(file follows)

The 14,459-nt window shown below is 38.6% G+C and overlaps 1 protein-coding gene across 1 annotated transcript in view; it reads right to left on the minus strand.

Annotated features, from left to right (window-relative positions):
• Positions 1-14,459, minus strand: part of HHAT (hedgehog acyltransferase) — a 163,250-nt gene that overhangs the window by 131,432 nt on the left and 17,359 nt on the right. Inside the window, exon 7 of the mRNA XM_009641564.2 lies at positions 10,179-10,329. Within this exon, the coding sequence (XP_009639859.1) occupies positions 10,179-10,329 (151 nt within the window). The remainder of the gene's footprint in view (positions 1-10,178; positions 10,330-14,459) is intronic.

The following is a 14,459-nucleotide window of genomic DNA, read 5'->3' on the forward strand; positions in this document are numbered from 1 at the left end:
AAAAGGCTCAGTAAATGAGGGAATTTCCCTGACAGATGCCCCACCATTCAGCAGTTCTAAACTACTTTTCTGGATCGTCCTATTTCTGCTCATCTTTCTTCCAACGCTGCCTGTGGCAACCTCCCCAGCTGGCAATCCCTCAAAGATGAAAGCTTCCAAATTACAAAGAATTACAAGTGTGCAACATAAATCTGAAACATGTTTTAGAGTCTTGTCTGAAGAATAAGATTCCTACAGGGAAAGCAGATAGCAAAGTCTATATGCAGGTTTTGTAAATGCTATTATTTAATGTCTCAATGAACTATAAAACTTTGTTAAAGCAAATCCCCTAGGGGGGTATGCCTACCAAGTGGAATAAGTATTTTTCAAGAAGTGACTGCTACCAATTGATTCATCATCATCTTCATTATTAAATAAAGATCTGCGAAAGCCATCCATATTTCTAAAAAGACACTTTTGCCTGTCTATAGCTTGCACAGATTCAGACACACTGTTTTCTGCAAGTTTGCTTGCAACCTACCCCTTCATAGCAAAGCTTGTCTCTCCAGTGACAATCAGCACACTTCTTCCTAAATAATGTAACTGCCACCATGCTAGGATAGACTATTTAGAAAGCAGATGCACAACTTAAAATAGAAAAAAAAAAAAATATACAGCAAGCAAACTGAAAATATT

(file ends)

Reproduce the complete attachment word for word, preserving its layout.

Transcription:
The 14,459-nt window shown below is 38.6% G+C and overlaps 1 protein-coding gene across 1 annotated transcript in view; it reads right to left on the minus strand.

Annotated features, from left to right (window-relative positions):
• Positions 1-14,459, minus strand: part of HHAT (hedgehog acyltransferase) — a 163,250-nt gene that overhangs the window by 131,432 nt on the left and 17,359 nt on the right. Inside the window, exon 7 of the mRNA XM_009641564.2 lies at positions 10,179-10,329. Within this exon, the coding sequence (XP_009639859.1) occupies positions 10,179-10,329 (151 nt within the window). The remainder of the gene's footprint in view (positions 1-10,178; positions 10,330-14,459) is intronic.

The following is a 14,459-nucleotide window of genomic DNA, read 5'->3' on the forward strand; positions in this document are numbered from 1 at the left end:
AAAAGGCTCAGTAAATGAGGGAATTTCCCTGACAGATGCCCCACCATTCAGCAGTTCTAAACTACTTTTCTGGATCGTCCTATTTCTGCTCATCTTTCTTCCAACGCTGCCTGTGGCAACCTCCCCAGCTGGCAATCCCTCAAAGATGAAAGCTTCCAAATTACAAAGAATTACAAGTGTGCAACATAAATCTGAAACATGTTTTAGAGTCTTGTCTGAAGAATAAGATTCCTACAGGGAAAGCAGATAGCAAAGTCTATATGCAGGTTTTGTAAATGCTATTATTTAATGTCTCAATGAACTATAAAACTTTGTTAAAGCAAATCCCCTAGGGGGGTATGCCTACCAAGTGGAATAAGTATTTTTCAAGAAGTGACTGCTACCAATTGATTCATCATCATCTTCATTATTAAATAAAGATCTGCGAAAGCCATCCATATTTCTAAAAAGACACTTTTGCCTGTCTATAGCTTGCACAGATTCAGACACACTGTTTTCTGCAAGTTTGCTTGCAACCTACCCCTTCATAGCAAAGCTTGTCTCTCCAGTGACAATCAGCACACTTCTTCCTAAATAATGTAACTGCCACCATGCTAGGATAGACTATTTAGAAAGCAGATGCACAACTTAAAATAGAAAAAAAAAAAAATATACAGCAAGCAAACTGAAAATATT